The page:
LONDON — Disney is to launch next month a subscription streaming service in the U.K., which will offer its movies, television series, books and music direct to the consumer online.
The service, DisneyLife, will make available a wide range of titles, including the complete Pixar catalog, which includes the “Toy Story” franchise, and classics such as “Snow White,” “Lady and the Tramp” and “The Jungle Book,” the Financial Times reported Wednesday. DisneyLife will cost £9.99 ($15.43) a month.
“This is the future, in many respects,” said Bob Iger, Disney’s chief executive. “We’re seeing more and more opportunities to reach consumers directly and not through middlemen, and we’re seeing consumers wanting product in different ways.”
Disney will roll out the service across Europe next year, with the aim of launching in France, Spain, Italy and Germany. There are no plans to launch the service in the U.S., but Iger would not rule it out. “The technology platform that this sits on is scalable to the U.S. and is scalable to our other brands,” he said. Netflix has pay TV window rights to Disney theatrical releases for the U.S., kicking in at the end of next year, and Canada, starting with 2015 theatrical releases.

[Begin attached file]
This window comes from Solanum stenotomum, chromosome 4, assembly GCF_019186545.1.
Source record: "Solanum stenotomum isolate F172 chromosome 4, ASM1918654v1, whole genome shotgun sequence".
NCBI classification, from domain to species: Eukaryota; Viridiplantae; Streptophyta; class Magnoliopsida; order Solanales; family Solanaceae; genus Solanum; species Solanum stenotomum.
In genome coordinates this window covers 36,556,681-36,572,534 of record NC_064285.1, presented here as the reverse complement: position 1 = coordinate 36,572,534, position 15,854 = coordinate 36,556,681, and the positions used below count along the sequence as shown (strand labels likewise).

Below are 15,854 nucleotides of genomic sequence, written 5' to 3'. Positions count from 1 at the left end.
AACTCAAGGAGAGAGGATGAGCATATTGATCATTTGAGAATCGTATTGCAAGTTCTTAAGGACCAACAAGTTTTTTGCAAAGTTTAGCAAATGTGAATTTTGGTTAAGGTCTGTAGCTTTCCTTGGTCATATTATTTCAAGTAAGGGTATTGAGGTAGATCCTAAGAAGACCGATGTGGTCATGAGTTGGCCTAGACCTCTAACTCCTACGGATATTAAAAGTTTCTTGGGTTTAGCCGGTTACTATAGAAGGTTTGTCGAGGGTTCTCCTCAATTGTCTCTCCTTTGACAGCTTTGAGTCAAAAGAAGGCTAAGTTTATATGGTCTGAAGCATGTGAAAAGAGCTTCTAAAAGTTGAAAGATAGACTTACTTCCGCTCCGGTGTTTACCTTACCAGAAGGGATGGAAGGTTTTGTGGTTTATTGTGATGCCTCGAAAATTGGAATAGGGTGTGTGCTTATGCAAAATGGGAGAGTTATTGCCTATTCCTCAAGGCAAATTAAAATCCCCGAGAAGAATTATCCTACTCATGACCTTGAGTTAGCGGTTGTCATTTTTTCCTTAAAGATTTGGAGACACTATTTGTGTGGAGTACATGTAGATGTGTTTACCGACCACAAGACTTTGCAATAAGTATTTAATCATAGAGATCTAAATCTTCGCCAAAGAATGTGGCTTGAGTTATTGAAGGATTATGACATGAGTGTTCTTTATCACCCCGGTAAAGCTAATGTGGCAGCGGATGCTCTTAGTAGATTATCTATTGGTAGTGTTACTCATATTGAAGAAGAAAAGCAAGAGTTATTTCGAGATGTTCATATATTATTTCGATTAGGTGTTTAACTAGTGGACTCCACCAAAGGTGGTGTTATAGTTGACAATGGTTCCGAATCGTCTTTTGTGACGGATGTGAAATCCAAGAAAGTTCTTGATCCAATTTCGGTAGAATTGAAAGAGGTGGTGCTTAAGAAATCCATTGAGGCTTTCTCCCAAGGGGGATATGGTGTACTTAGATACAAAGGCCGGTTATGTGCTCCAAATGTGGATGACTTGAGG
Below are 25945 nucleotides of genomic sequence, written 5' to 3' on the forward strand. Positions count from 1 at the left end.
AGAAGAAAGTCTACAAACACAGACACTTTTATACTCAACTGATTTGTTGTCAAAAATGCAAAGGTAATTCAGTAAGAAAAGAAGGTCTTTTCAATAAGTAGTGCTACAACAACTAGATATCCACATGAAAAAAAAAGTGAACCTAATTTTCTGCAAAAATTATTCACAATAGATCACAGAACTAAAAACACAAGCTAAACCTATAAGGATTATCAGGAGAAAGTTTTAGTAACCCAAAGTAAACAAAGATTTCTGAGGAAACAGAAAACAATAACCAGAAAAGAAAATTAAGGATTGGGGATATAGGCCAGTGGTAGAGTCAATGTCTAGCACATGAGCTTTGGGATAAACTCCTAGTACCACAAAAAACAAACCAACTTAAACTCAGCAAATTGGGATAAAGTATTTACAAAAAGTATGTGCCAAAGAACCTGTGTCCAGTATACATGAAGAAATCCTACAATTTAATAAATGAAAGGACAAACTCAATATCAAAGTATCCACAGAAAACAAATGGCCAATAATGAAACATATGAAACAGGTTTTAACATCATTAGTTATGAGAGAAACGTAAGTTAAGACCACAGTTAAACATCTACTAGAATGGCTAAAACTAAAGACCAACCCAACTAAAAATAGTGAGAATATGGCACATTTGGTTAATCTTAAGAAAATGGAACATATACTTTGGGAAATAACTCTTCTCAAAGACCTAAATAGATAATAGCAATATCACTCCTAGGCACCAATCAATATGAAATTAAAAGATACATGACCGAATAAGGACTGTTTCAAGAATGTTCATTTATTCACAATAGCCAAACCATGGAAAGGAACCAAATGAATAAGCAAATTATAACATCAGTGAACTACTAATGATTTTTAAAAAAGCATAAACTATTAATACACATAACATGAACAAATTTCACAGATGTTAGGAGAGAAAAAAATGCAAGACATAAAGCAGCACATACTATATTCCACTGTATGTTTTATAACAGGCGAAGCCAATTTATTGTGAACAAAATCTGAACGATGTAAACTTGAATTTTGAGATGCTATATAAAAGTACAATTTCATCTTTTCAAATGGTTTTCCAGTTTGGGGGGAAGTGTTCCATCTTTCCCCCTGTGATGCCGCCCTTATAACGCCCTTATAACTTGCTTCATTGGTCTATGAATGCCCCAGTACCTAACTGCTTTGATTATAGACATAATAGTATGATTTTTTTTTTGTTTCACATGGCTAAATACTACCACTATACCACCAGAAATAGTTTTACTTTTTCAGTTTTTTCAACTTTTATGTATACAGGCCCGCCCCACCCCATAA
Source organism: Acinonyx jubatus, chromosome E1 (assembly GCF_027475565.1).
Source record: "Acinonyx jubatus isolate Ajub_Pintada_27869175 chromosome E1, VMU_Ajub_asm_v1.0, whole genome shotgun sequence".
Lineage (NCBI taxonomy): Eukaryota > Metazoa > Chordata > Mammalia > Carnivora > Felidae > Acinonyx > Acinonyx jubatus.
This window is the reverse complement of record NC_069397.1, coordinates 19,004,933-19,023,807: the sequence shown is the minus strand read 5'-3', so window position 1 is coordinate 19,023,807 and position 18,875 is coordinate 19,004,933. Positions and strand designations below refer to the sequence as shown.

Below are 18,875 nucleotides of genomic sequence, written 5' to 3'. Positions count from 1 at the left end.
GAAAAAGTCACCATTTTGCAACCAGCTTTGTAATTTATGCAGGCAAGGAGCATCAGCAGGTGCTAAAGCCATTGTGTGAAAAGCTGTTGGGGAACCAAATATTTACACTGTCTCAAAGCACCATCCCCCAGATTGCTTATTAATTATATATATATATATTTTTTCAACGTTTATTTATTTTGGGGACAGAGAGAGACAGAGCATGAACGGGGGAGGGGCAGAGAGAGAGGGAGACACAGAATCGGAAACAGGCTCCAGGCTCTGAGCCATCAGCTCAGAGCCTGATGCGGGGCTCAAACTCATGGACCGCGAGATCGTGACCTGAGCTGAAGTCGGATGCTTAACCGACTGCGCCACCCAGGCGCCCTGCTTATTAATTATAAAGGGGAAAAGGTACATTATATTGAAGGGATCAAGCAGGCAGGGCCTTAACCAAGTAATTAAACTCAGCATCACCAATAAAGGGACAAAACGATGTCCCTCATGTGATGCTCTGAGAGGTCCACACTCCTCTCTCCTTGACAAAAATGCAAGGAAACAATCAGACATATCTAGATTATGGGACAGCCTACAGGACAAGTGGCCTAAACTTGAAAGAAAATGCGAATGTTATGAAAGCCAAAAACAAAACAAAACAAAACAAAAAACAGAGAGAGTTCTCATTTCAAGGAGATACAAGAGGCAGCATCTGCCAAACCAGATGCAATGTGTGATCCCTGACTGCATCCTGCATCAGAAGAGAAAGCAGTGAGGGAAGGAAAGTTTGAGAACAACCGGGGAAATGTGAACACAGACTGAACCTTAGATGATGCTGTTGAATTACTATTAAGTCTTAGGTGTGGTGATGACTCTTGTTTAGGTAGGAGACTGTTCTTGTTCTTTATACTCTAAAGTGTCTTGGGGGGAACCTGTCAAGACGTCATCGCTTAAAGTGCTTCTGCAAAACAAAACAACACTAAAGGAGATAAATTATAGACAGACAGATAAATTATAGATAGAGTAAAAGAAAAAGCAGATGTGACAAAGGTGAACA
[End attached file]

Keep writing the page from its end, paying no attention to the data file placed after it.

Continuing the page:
New content will be added to DisneyLife as it becomes available. Movies produced by Marvel and the Lucasfilm “Star Wars” franchise will not be included, but “Star Wars” and Marvel subscription services could be launched in the future, Iger said.
Iger saw apps, not linear television, as the future. “There’s a general sense that the world is going in this direction,” he said. “There will be multichannel TV and we will be part of it, but the app experience offers many more layers (and) much more richness in content than a channel, where one program follows another program.”
He added: “There’s so much more texture to (using the app) and it takes advantage of what technology is enabling these days — whereas a linear channel doesn’t. There’s nothing wrong with linear television but that’s one of the reasons why the app experience is going to grow.”